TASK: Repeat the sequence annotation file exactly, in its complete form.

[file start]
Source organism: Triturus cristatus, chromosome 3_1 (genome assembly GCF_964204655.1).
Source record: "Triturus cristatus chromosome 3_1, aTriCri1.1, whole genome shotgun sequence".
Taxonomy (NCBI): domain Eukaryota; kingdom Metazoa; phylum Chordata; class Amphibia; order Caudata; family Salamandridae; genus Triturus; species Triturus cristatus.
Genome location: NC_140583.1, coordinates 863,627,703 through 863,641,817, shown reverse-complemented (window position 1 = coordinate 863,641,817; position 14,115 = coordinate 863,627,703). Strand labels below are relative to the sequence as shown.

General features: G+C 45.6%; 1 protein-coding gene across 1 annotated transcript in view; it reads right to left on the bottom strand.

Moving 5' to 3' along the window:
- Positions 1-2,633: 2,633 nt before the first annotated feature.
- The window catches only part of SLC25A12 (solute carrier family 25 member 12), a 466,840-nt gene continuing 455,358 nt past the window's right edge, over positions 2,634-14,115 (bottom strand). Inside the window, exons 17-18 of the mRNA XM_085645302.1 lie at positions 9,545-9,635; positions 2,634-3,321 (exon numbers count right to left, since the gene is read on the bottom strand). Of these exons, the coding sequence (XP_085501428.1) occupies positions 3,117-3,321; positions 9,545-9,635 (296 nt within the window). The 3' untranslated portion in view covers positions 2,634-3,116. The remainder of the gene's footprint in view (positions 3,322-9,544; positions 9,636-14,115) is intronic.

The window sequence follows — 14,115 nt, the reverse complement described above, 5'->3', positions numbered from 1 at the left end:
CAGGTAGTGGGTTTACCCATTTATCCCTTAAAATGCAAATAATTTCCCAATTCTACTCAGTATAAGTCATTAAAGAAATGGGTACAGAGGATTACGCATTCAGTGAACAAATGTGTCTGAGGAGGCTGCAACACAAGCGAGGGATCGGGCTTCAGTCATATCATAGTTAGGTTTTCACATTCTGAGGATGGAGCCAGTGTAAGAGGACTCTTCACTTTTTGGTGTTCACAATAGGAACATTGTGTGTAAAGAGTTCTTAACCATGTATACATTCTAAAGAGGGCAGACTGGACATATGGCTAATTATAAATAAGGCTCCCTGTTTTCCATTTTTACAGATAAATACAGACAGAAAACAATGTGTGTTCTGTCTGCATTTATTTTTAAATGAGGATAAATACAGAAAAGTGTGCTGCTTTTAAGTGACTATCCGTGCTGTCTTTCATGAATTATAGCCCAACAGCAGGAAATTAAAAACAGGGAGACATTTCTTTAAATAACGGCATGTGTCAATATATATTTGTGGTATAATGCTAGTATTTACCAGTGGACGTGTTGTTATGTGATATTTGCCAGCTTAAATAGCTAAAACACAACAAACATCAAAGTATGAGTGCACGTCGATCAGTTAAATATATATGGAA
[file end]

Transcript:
Source organism: Triturus cristatus, chromosome 3_1 (genome assembly GCF_964204655.1).
Source record: "Triturus cristatus chromosome 3_1, aTriCri1.1, whole genome shotgun sequence".
Taxonomy (NCBI): domain Eukaryota; kingdom Metazoa; phylum Chordata; class Amphibia; order Caudata; family Salamandridae; genus Triturus; species Triturus cristatus.
Genome location: NC_140583.1, coordinates 863,627,703 through 863,641,817, shown reverse-complemented (window position 1 = coordinate 863,641,817; position 14,115 = coordinate 863,627,703). Strand labels below are relative to the sequence as shown.

General features: G+C 45.6%; 1 protein-coding gene across 1 annotated transcript in view; it reads right to left on the bottom strand.

Moving 5' to 3' along the window:
- Positions 1-2,633: 2,633 nt before the first annotated feature.
- The window catches only part of SLC25A12 (solute carrier family 25 member 12), a 466,840-nt gene continuing 455,358 nt past the window's right edge, over positions 2,634-14,115 (bottom strand). Inside the window, exons 17-18 of the mRNA XM_085645302.1 lie at positions 9,545-9,635; positions 2,634-3,321 (exon numbers count right to left, since the gene is read on the bottom strand). Of these exons, the coding sequence (XP_085501428.1) occupies positions 3,117-3,321; positions 9,545-9,635 (296 nt within the window). The 3' untranslated portion in view covers positions 2,634-3,116. The remainder of the gene's footprint in view (positions 3,322-9,544; positions 9,636-14,115) is intronic.

The window sequence follows — 14,115 nt, the reverse complement described above, 5'->3', positions numbered from 1 at the left end:
CAGGTAGTGGGTTTACCCATTTATCCCTTAAAATGCAAATAATTTCCCAATTCTACTCAGTATAAGTCATTAAAGAAATGGGTACAGAGGATTACGCATTCAGTGAACAAATGTGTCTGAGGAGGCTGCAACACAAGCGAGGGATCGGGCTTCAGTCATATCATAGTTAGGTTTTCACATTCTGAGGATGGAGCCAGTGTAAGAGGACTCTTCACTTTTTGGTGTTCACAATAGGAACATTGTGTGTAAAGAGTTCTTAACCATGTATACATTCTAAAGAGGGCAGACTGGACATATGGCTAATTATAAATAAGGCTCCCTGTTTTCCATTTTTACAGATAAATACAGACAGAAAACAATGTGTGTTCTGTCTGCATTTATTTTTAAATGAGGATAAATACAGAAAAGTGTGCTGCTTTTAAGTGACTATCCGTGCTGTCTTTCATGAATTATAGCCCAACAGCAGGAAATTAAAAACAGGGAGACATTTCTTTAAATAACGGCATGTGTCAATATATATTTGTGGTATAATGCTAGTATTTACCAGTGGACGTGTTGTTATGTGATATTTGCCAGCTTAAATAGCTAAAACACAACAAACATCAAAGTATGAGTGCACGTCGATCAGTTAAATATATATGGAA